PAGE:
In Leven Town Centre we used data and community consultation to drill down and understand some of the issues in the area. These included lack of investment due to lower ranking than the bigger towns in Fife, a negative change in retail mix- charity shops and popup shops, rising vacant shops and takings being down. The negative press associated with this was a big influence on councillors.

There were other concerns about the area too: rates, a big supermarket drawing 70% of retail market into one shop. There was a proposal for another supermarket. Charges for parking were maybe going to be introduced. Changes in bus services required due to structural issue on a bridge. We needed better representation from local businesses on the planning group.

We had some good sources of information from observation, businesses, shoppers colleagues and the press. But we had no footfall measures, no measures of shop or taxi takings. Goad surveys helped us understand how the high street was being used. SIMD2012 employment and income domains were useful contextual information to compare with other parts of Fife

Leven was suggested as a Charrette - a pilot area for a Scottish government project. This resulted in Planning AID Scotland coming in to carry out an intensive piece of consultation - short sharp, visual, identifying the right people, over four days, followed by an action report with signatures of those agreeing to take action produced within a few weeks. Different kinds of data were fed into the process- technical data- flooding, ground conditions, land use, planning policy etc. This allowed decisions to be based on a wide range of data combined with community consultation.

By Friday lunchtime (day 3) we had a good picture of the concerns of the local people. This was quickly turned into a proposal document to be used in a master-planning phase with urban design. It tied in with the local community plan, and because the process had been followed by the local press, it was easier to get political support.

Immediate actions included a deep clean of the high street, signage and other small improvements. This was followed by an application for 1.5 million funding to implement the plan. The evidence gathered by the Charrette was the basis for this application, and timely to respond to new housing and services in the area. The data and evidence generated through the process was essential for telling the story of this area in way that could inform change.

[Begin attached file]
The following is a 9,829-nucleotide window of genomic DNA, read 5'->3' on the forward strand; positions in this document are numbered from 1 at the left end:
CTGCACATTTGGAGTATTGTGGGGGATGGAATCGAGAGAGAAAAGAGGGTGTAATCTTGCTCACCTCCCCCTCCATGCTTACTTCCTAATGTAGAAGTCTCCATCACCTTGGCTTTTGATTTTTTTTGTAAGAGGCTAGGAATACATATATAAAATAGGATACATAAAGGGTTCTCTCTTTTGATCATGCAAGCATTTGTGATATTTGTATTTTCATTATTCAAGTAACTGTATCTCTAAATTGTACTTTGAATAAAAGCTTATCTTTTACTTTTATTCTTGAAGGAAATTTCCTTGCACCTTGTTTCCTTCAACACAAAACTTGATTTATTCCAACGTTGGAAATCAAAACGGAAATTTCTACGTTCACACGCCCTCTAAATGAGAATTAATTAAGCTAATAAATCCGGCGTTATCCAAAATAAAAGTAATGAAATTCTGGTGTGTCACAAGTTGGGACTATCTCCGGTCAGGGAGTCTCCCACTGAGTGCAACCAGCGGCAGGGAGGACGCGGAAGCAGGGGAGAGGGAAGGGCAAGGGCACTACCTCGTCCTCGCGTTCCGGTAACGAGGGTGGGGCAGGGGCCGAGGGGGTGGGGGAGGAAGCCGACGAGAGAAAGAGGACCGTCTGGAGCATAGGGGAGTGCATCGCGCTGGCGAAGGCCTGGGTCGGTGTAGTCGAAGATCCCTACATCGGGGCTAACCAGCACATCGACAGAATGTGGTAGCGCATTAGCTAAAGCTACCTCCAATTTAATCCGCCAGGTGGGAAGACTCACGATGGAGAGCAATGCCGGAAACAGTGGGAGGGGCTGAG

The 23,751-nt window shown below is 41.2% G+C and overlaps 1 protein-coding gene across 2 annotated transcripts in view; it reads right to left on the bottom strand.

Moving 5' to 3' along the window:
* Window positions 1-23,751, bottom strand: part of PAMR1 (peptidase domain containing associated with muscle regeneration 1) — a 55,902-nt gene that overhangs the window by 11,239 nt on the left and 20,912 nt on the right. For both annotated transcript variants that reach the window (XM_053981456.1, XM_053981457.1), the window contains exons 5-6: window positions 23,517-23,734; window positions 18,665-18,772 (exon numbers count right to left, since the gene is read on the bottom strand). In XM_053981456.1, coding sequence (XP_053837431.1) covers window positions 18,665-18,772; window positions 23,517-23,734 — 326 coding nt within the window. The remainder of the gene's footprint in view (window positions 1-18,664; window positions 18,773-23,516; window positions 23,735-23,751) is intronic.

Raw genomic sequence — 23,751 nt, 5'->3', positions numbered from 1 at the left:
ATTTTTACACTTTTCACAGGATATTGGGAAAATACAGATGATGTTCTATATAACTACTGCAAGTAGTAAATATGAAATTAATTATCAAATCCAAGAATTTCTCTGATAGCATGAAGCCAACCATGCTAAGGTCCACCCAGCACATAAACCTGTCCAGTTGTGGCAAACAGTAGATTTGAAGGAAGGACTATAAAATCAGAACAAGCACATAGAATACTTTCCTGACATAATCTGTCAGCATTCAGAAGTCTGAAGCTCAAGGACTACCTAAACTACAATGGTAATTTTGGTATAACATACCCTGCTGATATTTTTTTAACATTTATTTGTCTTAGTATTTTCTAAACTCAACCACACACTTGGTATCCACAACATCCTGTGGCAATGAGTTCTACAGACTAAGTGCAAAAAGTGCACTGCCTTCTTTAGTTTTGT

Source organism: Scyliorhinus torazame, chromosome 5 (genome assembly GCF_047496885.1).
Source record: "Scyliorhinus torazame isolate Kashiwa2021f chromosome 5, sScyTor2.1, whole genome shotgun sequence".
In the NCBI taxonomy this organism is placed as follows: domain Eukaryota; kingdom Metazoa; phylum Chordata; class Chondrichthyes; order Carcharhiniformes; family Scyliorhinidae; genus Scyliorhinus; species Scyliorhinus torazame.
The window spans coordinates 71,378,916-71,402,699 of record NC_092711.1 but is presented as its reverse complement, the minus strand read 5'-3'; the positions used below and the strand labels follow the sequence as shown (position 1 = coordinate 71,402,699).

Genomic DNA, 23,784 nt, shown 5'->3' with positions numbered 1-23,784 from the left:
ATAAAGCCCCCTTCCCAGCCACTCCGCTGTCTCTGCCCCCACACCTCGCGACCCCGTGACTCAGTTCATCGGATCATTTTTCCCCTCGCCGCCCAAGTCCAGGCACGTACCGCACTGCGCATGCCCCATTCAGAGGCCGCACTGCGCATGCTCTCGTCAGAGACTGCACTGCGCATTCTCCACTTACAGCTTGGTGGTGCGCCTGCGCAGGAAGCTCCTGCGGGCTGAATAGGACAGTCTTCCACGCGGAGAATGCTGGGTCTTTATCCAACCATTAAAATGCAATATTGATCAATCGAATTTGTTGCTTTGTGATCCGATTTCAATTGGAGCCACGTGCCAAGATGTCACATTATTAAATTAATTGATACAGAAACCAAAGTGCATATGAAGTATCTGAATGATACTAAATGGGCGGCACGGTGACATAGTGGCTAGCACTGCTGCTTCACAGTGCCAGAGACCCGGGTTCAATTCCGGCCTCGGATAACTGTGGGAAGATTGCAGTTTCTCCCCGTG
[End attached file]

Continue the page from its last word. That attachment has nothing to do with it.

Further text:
Coryn Barclay, Policy Coordinator (Research), Community and Corporate Development Working to combine data for change


What do we know about poverty at a local neighbourhood level? We have child poverty and SIMD data but not much else. We didn't have any sense of the types of households and the income for different types of families, although we knew from research that the number of people per household and the composition has an impact on household living standards, poverty and material deprivation.

We approached Prof Glen Bramley at Heriot-Watt University about updating work that he had done nationally for the UK Treasury. We garnered support from various agencies to help get the work off the ground, including other councils, and the Scottish Government. The project delivered local income and poverty estimates for all neighbourhoods in Scotland, and results were shared via Scottish Neighbourhood Statistics and the Improvement Service Website. To make the data useful locally, we created briefings with key messages and local profiles providing a way of looking at income and poverty for different types of households, and shared these through https://knowfife.fife.gov.uk. Interactive maps helped to show which areas were the highest on different measures of poverty. We took this new information to the Fife Partnership Board. This opened up a discussion about the outcome of reducing low income households, and was used as lever to get Partnership buy-in to actions, including additional investment in local development/neighbourhood action.

This led to new evidence being available across Scotland, although we are not sure of how it is being used in other places. It has been used recently by the James Hutton Institute to create a Socio-Economic Performance Index for rural areas. The availability of data also supported numerous funding bids, including a £1million Big lottery 'Our Place' fund award for Auchmuty. Questions on material deprivation have since been included in the Scottish Household Survey.

We also got the then Depute Leader (now Leader) of the Administration to press release the new data, helping to create political will around change as well as awareness of the data itself. Building on the success of joint commissioning of research, we are now working with National Records of Scotland to deliver small area population projections, to understand how the population is expected to change over the next 25 years within each local authority.

In this case a need for better information led to collaboration across local authorities and is now informing a variety of changes.